Whatever Happened to Candidate Obama? Katha Pollitt.

One day in 2008, we all woke up to the news that the long-suffering Hilary Clinton was capable of such gymnastics as public weeping. I am not now, and I certainly was not then, a news junkie. All the flap about Obama had passed me by entirely: wasn’t he the guy who declared his desire for the presidency on a talk show? I had assumed that Clinton was a shoo-in for the Democratic nomination, that she would probably win, and the world would trundle on heedless. Washington is united when it comes to ‘security’ wonks: Blackwater, for instance, was defended by a firm run by Clinton strategist Mark Penn. In the corner of the globe that most of us inhabit, that simple truth is often all that matters.

Yet here she was, whimpering, and the election was close to a year away. India’s Indira and Germany’s Angela, it appeared, didn’t translate into America’s Hillary.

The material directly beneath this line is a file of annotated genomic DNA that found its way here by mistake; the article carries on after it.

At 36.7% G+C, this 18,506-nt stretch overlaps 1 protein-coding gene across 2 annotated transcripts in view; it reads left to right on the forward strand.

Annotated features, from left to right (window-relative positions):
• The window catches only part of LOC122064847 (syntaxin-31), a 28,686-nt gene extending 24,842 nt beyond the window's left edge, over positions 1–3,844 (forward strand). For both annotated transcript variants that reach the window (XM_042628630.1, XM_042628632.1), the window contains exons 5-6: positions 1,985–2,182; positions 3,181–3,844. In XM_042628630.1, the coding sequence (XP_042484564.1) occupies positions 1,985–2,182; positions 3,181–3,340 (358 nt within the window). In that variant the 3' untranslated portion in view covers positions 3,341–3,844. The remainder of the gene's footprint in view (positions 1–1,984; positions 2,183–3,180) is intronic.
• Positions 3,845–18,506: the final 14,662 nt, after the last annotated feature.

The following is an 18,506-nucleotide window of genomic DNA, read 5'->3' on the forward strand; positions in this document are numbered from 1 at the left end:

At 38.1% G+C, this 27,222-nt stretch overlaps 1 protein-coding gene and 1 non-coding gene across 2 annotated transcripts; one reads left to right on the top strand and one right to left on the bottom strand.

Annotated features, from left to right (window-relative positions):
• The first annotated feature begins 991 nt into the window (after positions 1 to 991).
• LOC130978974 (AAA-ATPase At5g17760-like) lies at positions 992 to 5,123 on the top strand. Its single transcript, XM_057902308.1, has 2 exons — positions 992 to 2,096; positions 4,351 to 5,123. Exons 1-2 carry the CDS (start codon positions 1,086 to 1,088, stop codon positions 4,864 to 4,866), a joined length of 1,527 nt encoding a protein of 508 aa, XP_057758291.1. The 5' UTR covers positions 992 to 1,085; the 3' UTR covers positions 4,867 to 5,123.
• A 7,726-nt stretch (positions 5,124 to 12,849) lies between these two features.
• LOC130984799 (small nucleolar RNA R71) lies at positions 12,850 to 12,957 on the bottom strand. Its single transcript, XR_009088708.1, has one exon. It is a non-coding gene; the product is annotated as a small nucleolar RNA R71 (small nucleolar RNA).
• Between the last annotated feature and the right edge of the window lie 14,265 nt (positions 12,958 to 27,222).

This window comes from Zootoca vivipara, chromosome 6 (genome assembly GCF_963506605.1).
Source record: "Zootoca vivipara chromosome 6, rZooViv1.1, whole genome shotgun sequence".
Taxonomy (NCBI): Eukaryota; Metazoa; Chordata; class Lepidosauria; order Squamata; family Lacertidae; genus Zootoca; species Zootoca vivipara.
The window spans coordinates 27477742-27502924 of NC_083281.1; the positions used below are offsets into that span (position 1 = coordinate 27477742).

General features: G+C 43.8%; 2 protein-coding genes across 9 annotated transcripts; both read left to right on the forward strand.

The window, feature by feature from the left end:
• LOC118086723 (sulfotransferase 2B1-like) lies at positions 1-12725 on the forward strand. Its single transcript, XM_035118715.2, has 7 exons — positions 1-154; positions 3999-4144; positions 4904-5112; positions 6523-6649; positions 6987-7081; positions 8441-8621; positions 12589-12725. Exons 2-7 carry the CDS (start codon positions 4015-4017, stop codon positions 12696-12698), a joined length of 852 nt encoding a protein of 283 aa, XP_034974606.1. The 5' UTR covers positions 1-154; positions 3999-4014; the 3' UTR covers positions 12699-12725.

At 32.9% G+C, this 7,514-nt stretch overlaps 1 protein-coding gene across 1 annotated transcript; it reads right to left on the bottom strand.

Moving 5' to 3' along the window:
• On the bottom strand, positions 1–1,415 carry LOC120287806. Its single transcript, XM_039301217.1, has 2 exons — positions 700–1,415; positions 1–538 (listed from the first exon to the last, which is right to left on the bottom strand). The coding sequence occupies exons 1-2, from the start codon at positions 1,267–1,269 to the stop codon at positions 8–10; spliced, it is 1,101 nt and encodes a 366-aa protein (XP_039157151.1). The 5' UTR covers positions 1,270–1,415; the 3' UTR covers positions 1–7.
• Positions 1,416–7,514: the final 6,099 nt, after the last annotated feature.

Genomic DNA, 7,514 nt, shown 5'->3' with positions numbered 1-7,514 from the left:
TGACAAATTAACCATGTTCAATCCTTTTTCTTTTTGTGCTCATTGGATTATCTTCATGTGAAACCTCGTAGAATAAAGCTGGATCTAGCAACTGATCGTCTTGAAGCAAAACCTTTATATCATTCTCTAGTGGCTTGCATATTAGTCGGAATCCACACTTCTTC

That was the day I swallowed my pride and sought education from sundry politics nerds: the mystifying distinction between primaries and caucuses, conventions and their delegations; and how, exactly, did colleges get to elect the president of a country? Most began with an admirably concise answer to the first question: they’re both dogfights for the nomination. Unfortunately, I was then at the height of my elections-are-gimmicks-and-circuses phase (which I am yet to fully recover from); and there was the predictable flame-out before the conversation could turn to other foundations of American Civics 101. The profusion of talking heads obsessed with Ms. Clinton did, however, get me interested in the interplay between feminism and electoral politics: what, really, is the price worth paying for a woman in power?